With the approval of Williamstown, Lanesborough and the state government, Mt. Greylock has launched a study to evaluate the feasibility of renovating or rebuilding its infrastructure.
A model school for its first few decades, Mt. Greylock’s perceived educational quality had gone down in recent years. The Mt. Greylock school committee is hiring architects to assess the soundness of the school structures as well as predict the costs needed to renovate or rebuild them. The buildings need improvised heating and ventilation systems, but the school itself is going to be made smaller since it was originally built for an enrollment of 1200 students. Now it only has 600 students. Instead of building an “extravagant” school, according to Carrie Greene, staff at the College and a member of the Mt. Greylock School committee, the school just needs to be both structurally and technological appropriate for a “21st century learning environment.”
After the feasibility study, Mt. Greylock will have several options, each with its changes and potential cost. The communities of Williamstown and Lanesborough will be able to voice their preferences, and a final proposal will be sent to the state government. If both towns and the government approve, the school reconstruction will move forward.
However, there are several complications to the project, the biggest of which is financial. Williamstown and Lanesborough need to split the costs not covered by reimbursement from the state government. A similar project with the Monument Mountain High School in Great Barrington was declined twice because one of the towns was unwilling to pay the proposed amount.
The Williams College Fund for Mt. Greylock (WCF) was established by a family from the College community to help create and sustain innovative changes for the Mt. Greylock Regional High School. Williams College may be unable to provide aid to Mt.Greylock, as the state government might lower its reimbursement rate to offset the extra funding so that Williamstown and Lanesborough school districts have to pay the same amount.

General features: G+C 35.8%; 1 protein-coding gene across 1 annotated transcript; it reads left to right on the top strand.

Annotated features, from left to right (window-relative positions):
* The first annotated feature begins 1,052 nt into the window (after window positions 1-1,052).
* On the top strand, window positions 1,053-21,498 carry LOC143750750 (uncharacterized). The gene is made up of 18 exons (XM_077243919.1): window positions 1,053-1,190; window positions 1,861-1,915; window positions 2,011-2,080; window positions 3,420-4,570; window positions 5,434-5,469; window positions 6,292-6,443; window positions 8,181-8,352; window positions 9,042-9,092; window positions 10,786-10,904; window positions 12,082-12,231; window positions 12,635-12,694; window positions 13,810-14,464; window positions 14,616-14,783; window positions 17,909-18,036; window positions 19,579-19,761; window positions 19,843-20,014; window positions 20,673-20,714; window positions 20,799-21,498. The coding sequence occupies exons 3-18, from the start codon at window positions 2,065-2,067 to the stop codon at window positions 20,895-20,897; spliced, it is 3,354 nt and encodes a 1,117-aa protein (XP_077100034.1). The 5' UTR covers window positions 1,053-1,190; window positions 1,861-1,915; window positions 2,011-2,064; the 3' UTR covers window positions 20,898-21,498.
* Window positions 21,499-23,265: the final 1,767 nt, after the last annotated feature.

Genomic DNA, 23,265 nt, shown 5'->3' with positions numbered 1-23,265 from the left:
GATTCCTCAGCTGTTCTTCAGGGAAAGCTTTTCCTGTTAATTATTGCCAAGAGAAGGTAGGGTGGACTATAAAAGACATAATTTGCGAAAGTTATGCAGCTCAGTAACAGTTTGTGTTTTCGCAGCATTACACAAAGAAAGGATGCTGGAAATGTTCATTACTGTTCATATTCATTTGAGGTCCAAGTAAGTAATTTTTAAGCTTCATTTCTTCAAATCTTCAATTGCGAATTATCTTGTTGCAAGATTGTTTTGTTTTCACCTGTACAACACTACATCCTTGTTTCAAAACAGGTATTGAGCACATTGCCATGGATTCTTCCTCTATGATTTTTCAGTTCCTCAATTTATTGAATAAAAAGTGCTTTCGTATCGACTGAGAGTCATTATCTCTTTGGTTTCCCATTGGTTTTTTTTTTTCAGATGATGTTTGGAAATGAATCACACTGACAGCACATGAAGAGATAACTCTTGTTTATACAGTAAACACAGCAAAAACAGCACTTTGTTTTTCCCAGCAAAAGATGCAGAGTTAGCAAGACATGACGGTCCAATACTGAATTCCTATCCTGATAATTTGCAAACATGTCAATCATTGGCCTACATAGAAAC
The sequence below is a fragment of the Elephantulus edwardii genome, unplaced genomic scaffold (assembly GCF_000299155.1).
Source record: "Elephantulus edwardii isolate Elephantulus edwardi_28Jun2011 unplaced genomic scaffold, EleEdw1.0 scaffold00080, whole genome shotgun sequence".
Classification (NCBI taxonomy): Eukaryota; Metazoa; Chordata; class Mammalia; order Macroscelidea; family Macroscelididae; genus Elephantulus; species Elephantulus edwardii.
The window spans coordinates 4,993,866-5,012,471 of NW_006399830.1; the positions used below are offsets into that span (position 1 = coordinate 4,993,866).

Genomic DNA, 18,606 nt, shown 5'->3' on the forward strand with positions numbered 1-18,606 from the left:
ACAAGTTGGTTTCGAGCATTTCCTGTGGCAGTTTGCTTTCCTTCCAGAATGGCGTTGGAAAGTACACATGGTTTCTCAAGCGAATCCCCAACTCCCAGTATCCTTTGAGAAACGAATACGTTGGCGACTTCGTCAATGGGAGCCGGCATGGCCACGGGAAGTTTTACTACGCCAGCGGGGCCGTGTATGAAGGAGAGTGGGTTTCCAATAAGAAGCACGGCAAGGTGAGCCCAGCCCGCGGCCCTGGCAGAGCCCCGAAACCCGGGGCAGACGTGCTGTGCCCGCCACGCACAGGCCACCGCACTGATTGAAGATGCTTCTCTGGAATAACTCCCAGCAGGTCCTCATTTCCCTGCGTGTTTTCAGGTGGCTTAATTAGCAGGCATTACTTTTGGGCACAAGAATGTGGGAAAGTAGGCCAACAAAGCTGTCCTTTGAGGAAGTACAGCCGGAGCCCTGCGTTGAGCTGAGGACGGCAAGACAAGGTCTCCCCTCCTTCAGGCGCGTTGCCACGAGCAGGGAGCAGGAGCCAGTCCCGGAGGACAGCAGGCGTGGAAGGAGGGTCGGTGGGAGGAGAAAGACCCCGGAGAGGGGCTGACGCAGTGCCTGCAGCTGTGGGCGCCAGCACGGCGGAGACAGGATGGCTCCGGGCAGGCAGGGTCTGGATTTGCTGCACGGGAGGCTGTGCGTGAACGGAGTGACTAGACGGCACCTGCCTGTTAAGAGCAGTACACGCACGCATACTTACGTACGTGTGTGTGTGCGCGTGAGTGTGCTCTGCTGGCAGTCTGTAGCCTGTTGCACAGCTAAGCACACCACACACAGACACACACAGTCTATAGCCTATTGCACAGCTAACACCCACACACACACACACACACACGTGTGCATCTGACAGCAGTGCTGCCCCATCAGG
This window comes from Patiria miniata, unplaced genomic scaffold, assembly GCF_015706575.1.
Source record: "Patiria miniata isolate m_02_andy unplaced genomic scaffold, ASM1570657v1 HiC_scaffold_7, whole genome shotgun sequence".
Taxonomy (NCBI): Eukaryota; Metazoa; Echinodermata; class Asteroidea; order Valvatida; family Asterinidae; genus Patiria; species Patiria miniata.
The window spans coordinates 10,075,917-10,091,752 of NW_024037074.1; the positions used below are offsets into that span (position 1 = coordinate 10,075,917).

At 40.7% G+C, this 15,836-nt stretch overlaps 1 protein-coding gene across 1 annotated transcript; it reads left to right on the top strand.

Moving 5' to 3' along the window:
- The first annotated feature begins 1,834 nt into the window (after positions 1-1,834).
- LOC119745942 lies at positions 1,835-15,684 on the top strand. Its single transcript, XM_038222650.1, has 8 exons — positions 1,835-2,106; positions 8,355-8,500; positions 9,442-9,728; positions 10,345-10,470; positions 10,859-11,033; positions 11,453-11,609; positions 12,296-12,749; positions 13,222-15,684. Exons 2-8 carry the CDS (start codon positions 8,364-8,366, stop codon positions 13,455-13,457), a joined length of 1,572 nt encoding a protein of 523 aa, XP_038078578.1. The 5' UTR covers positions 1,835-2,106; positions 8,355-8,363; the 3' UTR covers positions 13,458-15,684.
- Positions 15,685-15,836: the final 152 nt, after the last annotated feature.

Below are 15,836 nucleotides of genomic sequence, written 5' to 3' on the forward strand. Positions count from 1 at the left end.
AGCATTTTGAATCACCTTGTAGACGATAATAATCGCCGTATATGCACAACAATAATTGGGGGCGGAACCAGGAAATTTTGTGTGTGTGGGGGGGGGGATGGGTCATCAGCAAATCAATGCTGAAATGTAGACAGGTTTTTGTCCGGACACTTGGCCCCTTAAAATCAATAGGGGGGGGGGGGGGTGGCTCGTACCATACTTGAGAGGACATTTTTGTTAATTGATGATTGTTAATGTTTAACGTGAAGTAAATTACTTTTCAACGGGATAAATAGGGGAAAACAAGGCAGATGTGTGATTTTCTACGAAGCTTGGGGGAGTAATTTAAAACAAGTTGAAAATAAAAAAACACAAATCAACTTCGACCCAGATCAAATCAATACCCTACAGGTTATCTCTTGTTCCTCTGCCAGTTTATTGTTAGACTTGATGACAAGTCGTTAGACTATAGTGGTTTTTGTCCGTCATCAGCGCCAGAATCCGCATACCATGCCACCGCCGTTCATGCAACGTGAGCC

“If the College wants to give money outright to a building project or even to the feasibility study, the State looks at that, and says: ‘Well you don’t need our money; you have their money!’ So [the State] essentially reduces their contribution to the project,” Greene said.
Although WCF’s funds are not going towards the building project itself, they are going to support Mt.Greylock’s technological innovation and human capital development. Over the past five years, the WCF funds donated to Mt. Greylock have totaled over $777,000. Mt. Greylock has used the contributions for investment in classroom technology, teachers’ professional development and instructional strategy. Almost all classrooms now have LCD projectors as visual aids in class, as well as digital applications to engage in teaching, paid for by grants from WCF. Other additions made possible by WCF include laptop carts and a garden for the school’s environmental science program. Teachers have also been sent to professional development programs. Most AP teachers have completed their AP instruction programs, and consultants have been hired to provide advice for changes in teaching strategies and in the course curriculum. Since WCF was founded, Mt. Greylock increased in both AP and Massachusetts Comprehensive Assessment System (MCAS) averages as students have tested better.
“Of course the increase in scores is not solely due to the donations,” Mt. Greylock’s principal Mary MacDonald said, “But they certainly play a large part.”
MacDonald is more concerned with the students’ levels of engagment in the classroom and abilities to apply their knowledge.
“It’s no use to have a teacher who knows everything about, say, biology, but fails to engage the students in class,” she said.
Mt. Greylock Regional High School is significant for the College not only because of its physical proximity, but also because of its role in attracting and retaining staff members who are also parents to school-aged children.
“The College employs a tremendous amount of people who want their children to receive a good secondary education,” Green said.
“Their top choice is probably Mt. Greylock, as it is the best school in the northern Berkshires, if not the entire county. Although our school is a regional school between Williamstown and Lanesborough, even staff who live farther away, such as in North Adams, are quite inclined to send their kids to us,” MacDonald said.
Before the WCF was founded, the College had established a Williams Center at Mt. Greylock. College students regularly volunteer as tutors and teacher assistants, working with students both inside and outside the classroom. In that way Mt. Greylock is able to benefit from the resources of the College.
In return, however, Mt. Greylock also acts as a “canvas” for students from the College to apply their knowledge and gain insight and experience that will help them in the future. For instance, a math class taught by Professor Steven Miller is trying to use mathematical formulas to maximize learning efficiency by manipulating the current schedule. Solving problems in the community is a way for College students to “apply their learning” at Mt. Greylock.